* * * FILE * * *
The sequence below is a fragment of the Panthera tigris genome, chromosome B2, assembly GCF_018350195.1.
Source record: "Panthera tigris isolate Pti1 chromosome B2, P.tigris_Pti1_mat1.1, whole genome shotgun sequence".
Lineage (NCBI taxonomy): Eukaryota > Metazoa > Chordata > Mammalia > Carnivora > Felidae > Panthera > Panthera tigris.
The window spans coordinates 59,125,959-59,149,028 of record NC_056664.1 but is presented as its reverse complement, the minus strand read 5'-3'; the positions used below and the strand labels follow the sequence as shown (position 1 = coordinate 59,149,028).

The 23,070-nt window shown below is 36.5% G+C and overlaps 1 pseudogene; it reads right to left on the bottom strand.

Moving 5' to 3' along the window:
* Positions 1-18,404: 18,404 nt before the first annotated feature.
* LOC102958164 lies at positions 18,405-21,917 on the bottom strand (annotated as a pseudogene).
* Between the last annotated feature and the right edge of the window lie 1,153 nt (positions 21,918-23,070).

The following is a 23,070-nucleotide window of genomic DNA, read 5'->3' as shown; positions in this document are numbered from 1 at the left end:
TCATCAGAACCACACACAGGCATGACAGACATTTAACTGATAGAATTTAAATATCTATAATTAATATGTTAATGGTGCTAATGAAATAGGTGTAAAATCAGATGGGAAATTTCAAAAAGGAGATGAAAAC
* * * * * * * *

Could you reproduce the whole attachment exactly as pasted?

The sequence below is a fragment of the Panthera tigris genome, chromosome B2, assembly GCF_018350195.1.
Source record: "Panthera tigris isolate Pti1 chromosome B2, P.tigris_Pti1_mat1.1, whole genome shotgun sequence".
Lineage (NCBI taxonomy): Eukaryota > Metazoa > Chordata > Mammalia > Carnivora > Felidae > Panthera > Panthera tigris.
The window spans coordinates 59,125,959-59,149,028 of record NC_056664.1 but is presented as its reverse complement, the minus strand read 5'-3'; the positions used below and the strand labels follow the sequence as shown (position 1 = coordinate 59,149,028).

The 23,070-nt window shown below is 36.5% G+C and overlaps 1 pseudogene; it reads right to left on the bottom strand.

Moving 5' to 3' along the window:
* Positions 1-18,404: 18,404 nt before the first annotated feature.
* LOC102958164 lies at positions 18,405-21,917 on the bottom strand (annotated as a pseudogene).
* Between the last annotated feature and the right edge of the window lie 1,153 nt (positions 21,918-23,070).

The following is a 23,070-nucleotide window of genomic DNA, read 5'->3' as shown; positions in this document are numbered from 1 at the left end:
TCATCAGAACCACACACAGGCATGACAGACATTTAACTGATAGAATTTAAATATCTATAATTAATATGTTAATGGTGCTAATGAAATAGGTGTAAAATCAGATGGGAAATTTCAAAAAGGAGATGAAAAC